William Norwalk, Transferee, et al. - Page 17

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          Martin Ice Cream Co. v. Commissioner, 110 T.C. 189, 207 (1998)              
          ("personal relationships of a shareholder-employee are not                  
          corporate assets when the employee has no employment contract               
          with the corporation"); Estate of Taracido v. Commissioner, 72              
          T.C. 1014, 1023-1024 (1979); Cullen v. Commissioner, 14 T.C. 368,           
          372 (1950); MacDonald v. Commissioner, supra at 727; cf.                    
          Schilbach v. Commissioner, T.C. Memo. 1991-556.6                            
               We have no doubt that most, if not all, of the clients of              
          the corporation would have "followed" the accountant who serviced           
          that client if the accountant would have left the corporation.              
          For instance, when Mr. Tang and Ms. Hagan left the partnership              
          shortly after the corporation was liquidated, at least 92 clients           
          engaged these former employees to provide future services.  On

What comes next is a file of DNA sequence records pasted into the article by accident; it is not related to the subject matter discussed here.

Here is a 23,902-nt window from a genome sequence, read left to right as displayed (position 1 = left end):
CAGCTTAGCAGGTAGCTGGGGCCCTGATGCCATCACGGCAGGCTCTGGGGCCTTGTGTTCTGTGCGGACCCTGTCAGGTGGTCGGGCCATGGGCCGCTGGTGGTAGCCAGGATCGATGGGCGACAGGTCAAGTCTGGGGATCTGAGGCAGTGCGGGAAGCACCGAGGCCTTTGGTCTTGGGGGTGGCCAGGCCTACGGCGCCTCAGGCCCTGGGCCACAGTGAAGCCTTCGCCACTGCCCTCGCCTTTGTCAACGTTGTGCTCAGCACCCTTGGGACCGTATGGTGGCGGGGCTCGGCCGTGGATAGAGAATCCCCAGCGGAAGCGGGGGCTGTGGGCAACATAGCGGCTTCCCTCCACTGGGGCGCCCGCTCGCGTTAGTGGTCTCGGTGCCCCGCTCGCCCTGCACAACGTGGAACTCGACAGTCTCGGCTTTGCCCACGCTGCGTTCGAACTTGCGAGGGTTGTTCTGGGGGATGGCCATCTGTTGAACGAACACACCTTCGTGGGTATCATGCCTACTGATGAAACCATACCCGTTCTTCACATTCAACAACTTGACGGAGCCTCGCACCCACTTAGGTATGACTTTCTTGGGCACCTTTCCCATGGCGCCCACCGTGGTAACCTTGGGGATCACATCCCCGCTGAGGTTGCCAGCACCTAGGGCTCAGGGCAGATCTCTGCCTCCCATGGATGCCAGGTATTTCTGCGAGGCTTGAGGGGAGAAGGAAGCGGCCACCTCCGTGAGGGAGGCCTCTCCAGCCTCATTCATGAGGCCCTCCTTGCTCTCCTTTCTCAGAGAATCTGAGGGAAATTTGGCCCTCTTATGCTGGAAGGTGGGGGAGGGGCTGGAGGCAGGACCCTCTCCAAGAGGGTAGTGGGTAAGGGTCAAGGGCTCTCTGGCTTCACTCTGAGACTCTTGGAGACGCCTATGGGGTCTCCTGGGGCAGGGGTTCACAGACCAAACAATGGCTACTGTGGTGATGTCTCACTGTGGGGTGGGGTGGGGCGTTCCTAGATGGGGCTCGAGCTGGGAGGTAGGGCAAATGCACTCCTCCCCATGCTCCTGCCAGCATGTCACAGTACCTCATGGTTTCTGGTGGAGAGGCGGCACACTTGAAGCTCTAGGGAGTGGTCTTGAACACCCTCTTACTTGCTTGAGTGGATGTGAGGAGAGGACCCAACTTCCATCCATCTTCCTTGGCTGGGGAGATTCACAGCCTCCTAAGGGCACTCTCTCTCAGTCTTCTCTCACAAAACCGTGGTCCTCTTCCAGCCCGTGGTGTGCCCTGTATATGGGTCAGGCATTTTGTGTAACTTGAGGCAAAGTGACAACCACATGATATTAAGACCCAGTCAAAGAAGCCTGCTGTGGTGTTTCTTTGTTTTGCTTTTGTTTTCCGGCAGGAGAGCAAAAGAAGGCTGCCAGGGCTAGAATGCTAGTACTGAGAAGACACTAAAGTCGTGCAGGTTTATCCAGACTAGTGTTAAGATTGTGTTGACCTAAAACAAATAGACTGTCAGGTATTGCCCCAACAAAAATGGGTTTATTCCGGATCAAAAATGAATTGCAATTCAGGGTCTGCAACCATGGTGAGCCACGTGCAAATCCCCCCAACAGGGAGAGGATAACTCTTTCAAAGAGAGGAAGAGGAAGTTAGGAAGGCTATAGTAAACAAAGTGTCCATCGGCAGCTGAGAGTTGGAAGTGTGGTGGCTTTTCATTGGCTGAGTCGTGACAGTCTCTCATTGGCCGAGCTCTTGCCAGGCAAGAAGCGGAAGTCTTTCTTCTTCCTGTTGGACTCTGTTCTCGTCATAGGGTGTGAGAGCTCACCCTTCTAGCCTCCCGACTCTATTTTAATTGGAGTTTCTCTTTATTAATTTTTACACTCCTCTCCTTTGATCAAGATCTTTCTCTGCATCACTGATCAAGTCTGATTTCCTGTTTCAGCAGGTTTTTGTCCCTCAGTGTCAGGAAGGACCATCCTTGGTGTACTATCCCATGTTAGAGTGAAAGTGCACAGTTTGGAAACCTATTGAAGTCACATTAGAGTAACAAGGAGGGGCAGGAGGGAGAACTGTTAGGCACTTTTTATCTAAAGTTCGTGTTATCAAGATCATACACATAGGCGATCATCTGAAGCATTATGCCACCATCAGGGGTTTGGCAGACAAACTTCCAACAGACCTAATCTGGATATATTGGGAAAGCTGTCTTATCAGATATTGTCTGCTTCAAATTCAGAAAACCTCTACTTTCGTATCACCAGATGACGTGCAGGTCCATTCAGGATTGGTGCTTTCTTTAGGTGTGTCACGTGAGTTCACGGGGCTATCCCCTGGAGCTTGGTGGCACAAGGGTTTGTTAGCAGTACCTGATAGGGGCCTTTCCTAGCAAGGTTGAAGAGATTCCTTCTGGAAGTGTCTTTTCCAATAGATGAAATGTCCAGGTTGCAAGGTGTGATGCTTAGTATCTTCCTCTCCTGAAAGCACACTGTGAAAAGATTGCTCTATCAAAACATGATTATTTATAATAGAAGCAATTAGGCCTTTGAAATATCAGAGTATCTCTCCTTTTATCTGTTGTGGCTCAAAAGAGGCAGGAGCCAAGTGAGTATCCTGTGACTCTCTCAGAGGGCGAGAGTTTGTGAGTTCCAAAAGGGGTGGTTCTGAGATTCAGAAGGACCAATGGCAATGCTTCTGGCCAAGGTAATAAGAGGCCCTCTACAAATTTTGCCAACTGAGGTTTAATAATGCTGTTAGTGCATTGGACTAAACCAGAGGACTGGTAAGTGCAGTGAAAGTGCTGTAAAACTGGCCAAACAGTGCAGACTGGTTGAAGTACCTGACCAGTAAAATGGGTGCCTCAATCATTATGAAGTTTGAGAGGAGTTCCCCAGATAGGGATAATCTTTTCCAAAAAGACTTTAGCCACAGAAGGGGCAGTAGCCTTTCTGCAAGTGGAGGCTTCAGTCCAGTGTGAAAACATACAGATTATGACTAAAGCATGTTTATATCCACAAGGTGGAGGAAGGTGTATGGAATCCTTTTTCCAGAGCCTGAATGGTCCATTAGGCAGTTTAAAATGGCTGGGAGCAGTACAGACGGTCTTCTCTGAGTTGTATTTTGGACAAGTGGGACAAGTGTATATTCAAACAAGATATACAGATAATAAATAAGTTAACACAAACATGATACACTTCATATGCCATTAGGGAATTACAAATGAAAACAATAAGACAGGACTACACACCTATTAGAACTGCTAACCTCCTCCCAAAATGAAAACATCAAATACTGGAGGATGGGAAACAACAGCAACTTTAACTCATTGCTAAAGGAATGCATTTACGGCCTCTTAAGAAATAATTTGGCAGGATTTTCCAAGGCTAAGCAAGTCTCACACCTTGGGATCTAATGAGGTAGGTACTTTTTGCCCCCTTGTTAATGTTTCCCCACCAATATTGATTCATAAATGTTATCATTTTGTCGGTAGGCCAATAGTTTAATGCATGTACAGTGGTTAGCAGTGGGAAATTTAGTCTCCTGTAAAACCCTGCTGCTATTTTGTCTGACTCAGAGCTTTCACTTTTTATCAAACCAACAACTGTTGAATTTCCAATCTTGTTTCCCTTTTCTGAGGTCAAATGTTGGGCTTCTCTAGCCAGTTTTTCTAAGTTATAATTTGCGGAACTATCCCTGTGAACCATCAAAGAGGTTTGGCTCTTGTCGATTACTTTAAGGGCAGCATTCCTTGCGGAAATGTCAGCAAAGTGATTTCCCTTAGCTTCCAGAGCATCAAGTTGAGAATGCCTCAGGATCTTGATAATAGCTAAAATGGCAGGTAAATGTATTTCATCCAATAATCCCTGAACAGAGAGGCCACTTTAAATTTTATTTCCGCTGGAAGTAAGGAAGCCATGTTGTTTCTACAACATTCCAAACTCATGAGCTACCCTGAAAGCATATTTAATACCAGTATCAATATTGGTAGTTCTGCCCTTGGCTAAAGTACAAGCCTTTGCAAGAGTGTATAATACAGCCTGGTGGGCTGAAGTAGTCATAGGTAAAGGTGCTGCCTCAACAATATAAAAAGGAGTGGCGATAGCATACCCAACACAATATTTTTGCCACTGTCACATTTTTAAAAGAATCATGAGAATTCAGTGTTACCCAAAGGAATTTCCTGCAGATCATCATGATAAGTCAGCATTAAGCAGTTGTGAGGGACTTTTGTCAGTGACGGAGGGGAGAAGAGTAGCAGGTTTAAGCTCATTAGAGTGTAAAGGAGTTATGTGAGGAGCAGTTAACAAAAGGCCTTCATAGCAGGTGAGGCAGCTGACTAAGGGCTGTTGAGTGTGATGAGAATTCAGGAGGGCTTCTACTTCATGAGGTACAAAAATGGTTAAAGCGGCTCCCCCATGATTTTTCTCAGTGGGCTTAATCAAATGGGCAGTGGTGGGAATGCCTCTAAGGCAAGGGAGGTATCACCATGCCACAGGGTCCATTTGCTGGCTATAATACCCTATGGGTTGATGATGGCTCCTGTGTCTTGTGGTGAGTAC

the record here, it is reasonable to assume that the personal               
          ability, personality, and reputation of the individual                      
          accountants are what the clients sought.  These characteristics             
          did not belong to the corporation as intangible assets, since the           

               6In support of his position, respondent cites Schilbach v.             
          Commissioner, T.C. Memo. 1991-556.  In Schilbach, we found that a           
          medical practice, operating as a corporation, had goodwill                  
          despite the lack of a covenant not to compete.  Schilbach is                
          distinguishable from the instant case in that in Schilbach some             
          of the goodwill of the medical practice was inherent in the                 
          operating entity and was not solely dependent upon the employee-            
          shareholder's ability.  Moreover, in Schilbach, we found it                 
          doubtful that the employee-shareholder would have competed with             
          the medical practice due to his inability to obtain malpractice             
          insurance and his physical and mental condition.  We do not find            
          that the same circumstances exist in the instant cases.                     

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